Does Running Actually PREVENT Arthritis?

I'm getting so tired of my husband warning me that all my running's going to wreck my knees, as it did his.

And today, The New York Times' Gretchen Reynolds agreed with me.  Or, I should say, also disputed the threat.

She blogs, "One of the most entrenched beliefs about running, at least among nonrunners, is that it causes arthritis and ruins knees."  But a new study is disproving that, she says. 

The study finds that "this idea is a myth and distance running is unlikely to contribute to the development of arthritis, precisely and paradoxically because it involves so much running."


Reynolds reports that, as long as knees are healthy to start with, running does not substantially increase the risk of developing arthritis, even if someone jogs into middle age and beyond.  I've been running for over 30 years and, full disclosure, I don't run very fast, so that may be part of why my knees are as good as they were when I ran on the playground.

The study (of almost 75,000 runners) discovered “no evidence that running increases the risk of osteoarthritis, including participation in marathons," as Reynolds quotes study authors.

The runners in the study, in fact, had less overall risk of developing arthritis than people who were less active, according to Reynolds.

But how can this be, when running involves so much pounding -- in some cases, eight times your weight! -- especially on pavement and concrete?  The shocking finding was that "the amount of force moving through a volunteer’s knees over any given distance was equivalent, whether they ran or walked. A runner generated more pounding with each stride, but took fewer strides than a walker, so over the course of, say, a mile, the overall load on the knees was about the same," she notes.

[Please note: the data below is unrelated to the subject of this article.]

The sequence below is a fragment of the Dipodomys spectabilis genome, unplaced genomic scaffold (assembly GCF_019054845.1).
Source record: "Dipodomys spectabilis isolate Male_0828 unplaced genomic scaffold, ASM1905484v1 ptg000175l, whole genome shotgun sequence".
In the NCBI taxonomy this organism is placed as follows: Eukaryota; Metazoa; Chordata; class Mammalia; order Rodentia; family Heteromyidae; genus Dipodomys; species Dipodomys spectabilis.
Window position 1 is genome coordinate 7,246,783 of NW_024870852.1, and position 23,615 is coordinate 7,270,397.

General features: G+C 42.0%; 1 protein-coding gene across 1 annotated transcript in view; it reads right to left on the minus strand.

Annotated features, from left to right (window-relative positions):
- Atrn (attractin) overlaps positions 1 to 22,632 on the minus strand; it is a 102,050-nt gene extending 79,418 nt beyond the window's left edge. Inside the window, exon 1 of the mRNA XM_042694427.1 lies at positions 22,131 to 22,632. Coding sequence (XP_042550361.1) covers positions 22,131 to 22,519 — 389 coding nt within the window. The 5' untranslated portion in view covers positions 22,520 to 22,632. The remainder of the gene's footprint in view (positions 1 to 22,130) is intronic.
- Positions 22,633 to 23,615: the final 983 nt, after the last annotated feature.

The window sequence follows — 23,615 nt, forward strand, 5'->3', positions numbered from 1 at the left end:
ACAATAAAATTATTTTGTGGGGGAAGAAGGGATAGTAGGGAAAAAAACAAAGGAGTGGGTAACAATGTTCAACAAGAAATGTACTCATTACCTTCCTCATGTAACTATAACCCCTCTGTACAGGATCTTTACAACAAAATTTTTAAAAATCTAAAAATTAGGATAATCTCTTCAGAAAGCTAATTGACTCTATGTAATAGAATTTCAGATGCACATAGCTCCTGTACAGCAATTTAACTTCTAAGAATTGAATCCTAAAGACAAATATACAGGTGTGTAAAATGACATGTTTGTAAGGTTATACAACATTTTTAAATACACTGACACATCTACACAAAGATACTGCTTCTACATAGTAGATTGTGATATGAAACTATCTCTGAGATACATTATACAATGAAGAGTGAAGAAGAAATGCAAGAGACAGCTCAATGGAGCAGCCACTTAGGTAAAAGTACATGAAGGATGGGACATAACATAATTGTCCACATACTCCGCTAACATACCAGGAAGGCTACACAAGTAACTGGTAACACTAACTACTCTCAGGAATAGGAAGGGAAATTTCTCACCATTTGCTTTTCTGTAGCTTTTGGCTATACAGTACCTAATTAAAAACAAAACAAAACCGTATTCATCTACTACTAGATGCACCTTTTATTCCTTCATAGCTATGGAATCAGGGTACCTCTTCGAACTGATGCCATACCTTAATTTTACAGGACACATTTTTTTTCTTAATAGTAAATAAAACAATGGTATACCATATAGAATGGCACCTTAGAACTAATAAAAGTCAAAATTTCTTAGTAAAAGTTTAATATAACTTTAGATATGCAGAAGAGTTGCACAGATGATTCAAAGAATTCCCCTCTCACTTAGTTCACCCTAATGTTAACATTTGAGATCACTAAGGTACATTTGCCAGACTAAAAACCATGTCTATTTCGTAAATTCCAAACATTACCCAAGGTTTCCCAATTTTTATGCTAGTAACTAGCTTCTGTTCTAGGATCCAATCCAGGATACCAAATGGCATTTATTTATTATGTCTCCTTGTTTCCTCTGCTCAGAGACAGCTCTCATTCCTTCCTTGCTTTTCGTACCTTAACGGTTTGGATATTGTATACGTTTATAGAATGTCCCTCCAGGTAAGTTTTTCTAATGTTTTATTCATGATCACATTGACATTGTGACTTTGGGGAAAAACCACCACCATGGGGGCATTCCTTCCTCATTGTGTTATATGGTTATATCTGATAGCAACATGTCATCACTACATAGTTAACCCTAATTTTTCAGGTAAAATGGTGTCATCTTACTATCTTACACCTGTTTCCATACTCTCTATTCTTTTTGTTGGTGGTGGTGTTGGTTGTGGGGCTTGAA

Measured over a particular distance, “running and walking are essentially indistinguishable,” in terms of the wear and tear they may inflict on knees, according to Reynolds.

“There’s some evidence” from earlier studies “that cartilage likes cyclical loading,” Ross Miller, now an assistant professor of kinesiology at the University of Maryland, who led the study. told Reynolds.  By that, he meant activity in which force is applied to the joint, removed and then applied again.

"In animal studies, such cyclical loading prompts cartilage cells to divide and replenish the tissue, he said, while noncyclical loading, or the continued application of force, with little on-and-off pulsation, can overload the cartilage, and cause more cells to die than are replaced," Reynolds points out.

Can't wait to tell my husband he doesn't know what he's talking about, the next time he talks about my knees!   He's just jealous because arthroscopy on his knee for torn cartilage pretty much ended his tennis career years ago.


  1. No problems with my knees either Deb. My hips are a different story. When I run with my dog Moxie, she likes to make unexpected left turns which throws my alignment out. Everything works out fine if we just take it a little slower when we run together.


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